Just don’t suck

Laugh in the face of fear with Black Box Improv

By Don Hurst

“You and your scene partner are Civil War soldiers pinned down by enemy gunfire.”

That kind of statement doesn’t make sense in a lot of places, but it’s pretty normal in The Black Box Theater’s level 1 (beginner) improv class. In fact, it is nowhere near the craziest thing you will hear in a class, which I learned as I watched pairs of actors perform impromptu scenes around noodling, or catching catfish with your hands, and gigging, a fancy word for frog spearing.

Pretending to be a Civil War soldier on stage seemed easy in comparison. But still, what am I supposed to do? I feigned confusion to buy me some time to come up with an idea, any idea, even a bad idea.

Our instructor made it sound easy: “Just act out what you think the civil war looks like.” Just be civil war soldiers and make up a scene on the spot and make it funny and don’t suck. Too easy.

The only problem, aside from a lack of improv comedy talent, was that I didn’t know what civil war soldiers would do. Judging from my scene partner’s shrug, she didn’t know either. So, I sat down and pantomimed ramming a bullet down a musket barrel. Were soldiers even still using muskets in the civil war? I don’t know. History’s not really my jam.

However, acting like a crazy person in front of strangers apparently is my jam.

As I rammed the imaginary bullet into the imaginary musket with the imaginary ramrod, I earned real laughs from the audience. I hadn’t even said anything yet! This improv stuff was too easy! That’s when I figured out that they were laughing because what I was doing did not look like ramming an imaginary bullet into an imaginary musket. I had inadvertently committed a sex crime in front of the entire class.

My fellow students were entertained, but now I felt nauseating fear blossoming in my stomach. That distant fear promised to metastasize into full-blown, body-crippling terror. Not only was my name going to end up on a federal registry somewhere, but in a few short weeks, I would perform in front of a real audience. Since The Black Box isn’t that kind of theatre, I would have to learn more than accidental obscenity.

Before our first class, Justin Howard, The Black Box’s owner, tried to assure us that fear is normal. Don’t worry, everything will be fine. We’ll see about that. At least I can take comfort in the fact that Howard and his instructors taught hundreds of students in the last three and a half years. None of them died from lethal embarrassment. Howard even taught an improv seminar at Harvard University’s MBA program. If he can make those people funny, then my classmates and I will be awesome on show night.

At least that’s what I keep telling myself.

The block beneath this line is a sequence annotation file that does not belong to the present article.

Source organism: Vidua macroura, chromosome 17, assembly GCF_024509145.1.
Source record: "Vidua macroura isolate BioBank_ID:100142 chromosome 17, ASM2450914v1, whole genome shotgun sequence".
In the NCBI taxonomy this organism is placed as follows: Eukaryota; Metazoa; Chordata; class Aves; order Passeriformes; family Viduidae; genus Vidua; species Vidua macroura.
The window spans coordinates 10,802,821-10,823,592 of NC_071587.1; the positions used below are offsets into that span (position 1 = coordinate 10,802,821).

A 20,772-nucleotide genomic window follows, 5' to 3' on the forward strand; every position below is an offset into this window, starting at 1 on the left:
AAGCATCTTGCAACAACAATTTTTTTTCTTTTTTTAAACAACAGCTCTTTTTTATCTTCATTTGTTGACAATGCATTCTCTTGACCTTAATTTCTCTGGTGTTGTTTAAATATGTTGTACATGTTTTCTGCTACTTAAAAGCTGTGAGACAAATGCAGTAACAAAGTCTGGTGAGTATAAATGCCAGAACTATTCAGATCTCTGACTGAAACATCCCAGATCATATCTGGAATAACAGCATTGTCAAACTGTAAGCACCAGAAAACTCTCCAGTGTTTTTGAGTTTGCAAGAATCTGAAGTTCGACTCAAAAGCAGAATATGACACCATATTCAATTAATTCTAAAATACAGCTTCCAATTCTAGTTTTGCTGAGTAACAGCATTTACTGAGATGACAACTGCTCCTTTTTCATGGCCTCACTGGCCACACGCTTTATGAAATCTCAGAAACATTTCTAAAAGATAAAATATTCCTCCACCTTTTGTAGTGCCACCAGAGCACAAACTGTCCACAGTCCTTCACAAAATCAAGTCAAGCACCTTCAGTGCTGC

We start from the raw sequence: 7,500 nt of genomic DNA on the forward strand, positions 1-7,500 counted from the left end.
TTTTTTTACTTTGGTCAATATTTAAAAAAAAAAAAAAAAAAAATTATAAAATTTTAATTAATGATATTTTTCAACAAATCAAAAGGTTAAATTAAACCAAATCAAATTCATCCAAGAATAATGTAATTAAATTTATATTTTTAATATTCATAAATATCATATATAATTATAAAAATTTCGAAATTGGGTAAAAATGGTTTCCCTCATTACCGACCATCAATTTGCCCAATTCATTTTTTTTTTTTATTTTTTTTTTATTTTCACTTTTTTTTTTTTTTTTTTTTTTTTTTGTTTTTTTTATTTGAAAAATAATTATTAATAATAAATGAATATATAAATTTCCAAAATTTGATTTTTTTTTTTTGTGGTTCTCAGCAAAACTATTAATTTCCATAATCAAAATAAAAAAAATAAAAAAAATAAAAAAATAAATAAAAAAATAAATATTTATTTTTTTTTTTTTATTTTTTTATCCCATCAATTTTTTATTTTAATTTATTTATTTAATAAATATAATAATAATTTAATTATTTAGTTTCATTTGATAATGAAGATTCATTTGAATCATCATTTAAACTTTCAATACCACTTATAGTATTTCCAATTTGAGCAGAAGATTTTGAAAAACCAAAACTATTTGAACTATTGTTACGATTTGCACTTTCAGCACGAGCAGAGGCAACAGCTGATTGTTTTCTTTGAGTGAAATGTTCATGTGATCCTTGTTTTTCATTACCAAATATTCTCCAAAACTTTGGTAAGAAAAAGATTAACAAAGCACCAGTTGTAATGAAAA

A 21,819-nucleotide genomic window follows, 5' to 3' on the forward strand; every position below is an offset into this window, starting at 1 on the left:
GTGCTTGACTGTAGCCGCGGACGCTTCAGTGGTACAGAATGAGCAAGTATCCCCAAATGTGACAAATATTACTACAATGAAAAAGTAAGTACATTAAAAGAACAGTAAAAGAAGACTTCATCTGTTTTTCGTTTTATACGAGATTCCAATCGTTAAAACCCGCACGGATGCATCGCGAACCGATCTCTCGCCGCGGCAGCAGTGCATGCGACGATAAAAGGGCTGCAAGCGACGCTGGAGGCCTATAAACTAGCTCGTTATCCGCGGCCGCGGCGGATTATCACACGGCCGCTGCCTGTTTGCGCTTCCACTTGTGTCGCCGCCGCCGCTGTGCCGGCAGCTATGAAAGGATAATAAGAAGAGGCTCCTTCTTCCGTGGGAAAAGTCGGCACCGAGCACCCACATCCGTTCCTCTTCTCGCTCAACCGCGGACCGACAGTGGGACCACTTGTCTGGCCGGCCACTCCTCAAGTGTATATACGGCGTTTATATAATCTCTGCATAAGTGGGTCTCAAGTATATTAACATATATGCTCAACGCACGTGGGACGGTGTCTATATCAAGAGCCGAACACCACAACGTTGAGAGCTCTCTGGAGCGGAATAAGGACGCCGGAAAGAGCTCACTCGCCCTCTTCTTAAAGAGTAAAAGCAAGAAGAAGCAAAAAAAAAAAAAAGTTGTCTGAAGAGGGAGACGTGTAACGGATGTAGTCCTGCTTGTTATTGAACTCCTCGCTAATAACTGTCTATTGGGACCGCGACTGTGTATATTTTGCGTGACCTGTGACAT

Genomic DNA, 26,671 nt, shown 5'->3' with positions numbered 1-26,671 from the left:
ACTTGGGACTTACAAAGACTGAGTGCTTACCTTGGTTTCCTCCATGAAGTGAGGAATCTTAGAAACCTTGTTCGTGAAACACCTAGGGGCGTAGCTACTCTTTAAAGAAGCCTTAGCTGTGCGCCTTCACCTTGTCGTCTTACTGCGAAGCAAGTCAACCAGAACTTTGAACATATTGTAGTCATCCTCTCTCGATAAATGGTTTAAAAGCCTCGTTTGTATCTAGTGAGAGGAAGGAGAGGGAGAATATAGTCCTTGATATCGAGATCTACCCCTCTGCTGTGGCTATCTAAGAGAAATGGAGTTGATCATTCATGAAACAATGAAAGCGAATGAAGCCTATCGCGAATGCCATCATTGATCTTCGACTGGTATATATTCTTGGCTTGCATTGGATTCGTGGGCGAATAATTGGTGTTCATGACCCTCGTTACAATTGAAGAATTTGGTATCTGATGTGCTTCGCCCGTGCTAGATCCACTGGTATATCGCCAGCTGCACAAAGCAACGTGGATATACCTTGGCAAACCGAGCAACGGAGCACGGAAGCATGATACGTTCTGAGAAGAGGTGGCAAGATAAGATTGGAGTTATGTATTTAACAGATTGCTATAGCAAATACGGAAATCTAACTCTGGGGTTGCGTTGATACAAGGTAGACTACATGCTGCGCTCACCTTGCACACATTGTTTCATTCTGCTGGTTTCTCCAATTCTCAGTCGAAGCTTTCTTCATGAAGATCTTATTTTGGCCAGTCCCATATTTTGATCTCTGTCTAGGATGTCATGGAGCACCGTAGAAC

It seems that fear and improv go together like Kanye and crazy. Not knowing what you’re going to say. Not knowing what your scene partner is going to do. Just trusting the process, trusting your fellow actors, trusting yourself that everything will work out. To survive, you have to be completely in the moment. You have to listen to what is happening around you and you have to ignore the fear.

Howard learned to embrace fear early in the founding of The Black Box. After training with Chicago’s legendary iO Theater, New York City’s Upright Citizens Brigade, he arrived at the unlikely conclusion to move to Dayton and start an improv theatre from scratch. A career in comedy is a terrifying endeavor anywhere, but even more so in a city that is not known as a comedy mecca. That’s not a route most actors take.

Howard laughs and admits, “You don’t move to Dayton to make it in comedy.”

Most of the students aren’t trying to become famous actors. Mainly they are working through some kind of fear. “They’re taking our classes because they struggle with communicating, or they have difficulties in relationships, or they got promoted at their job and now they have to do public speaking,” Howard says. “That is the bulk of the reasons people take our classes. That, and just the desire to do something different in their life. A lot of people will say that they’re here because they turned 40…or they got divorced. Or something like that.”

It’s the people surrounding The Black Box that makes the theatre special. Actors flock to the prestigious theatres in Chicago and New York hoping for movie deals and Saturday Night Live contracts. The actors in Dayton hit the stage hoping to create something bold and spontaneous – something that laughs in the face of fear.

The Black Box Improv Theater is located at 518 E. Third St. in Dayton. For more information, please visit daytonblackbox.com, like its Facebook page, or call 937.369.0747. 


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Don Hurst is a combat vet and a former police officer. He now lives in Dayton where he writes novels and plays. Reach DCP freelance writer Don Hurst at DonHurst@DaytonCityPaper.com.

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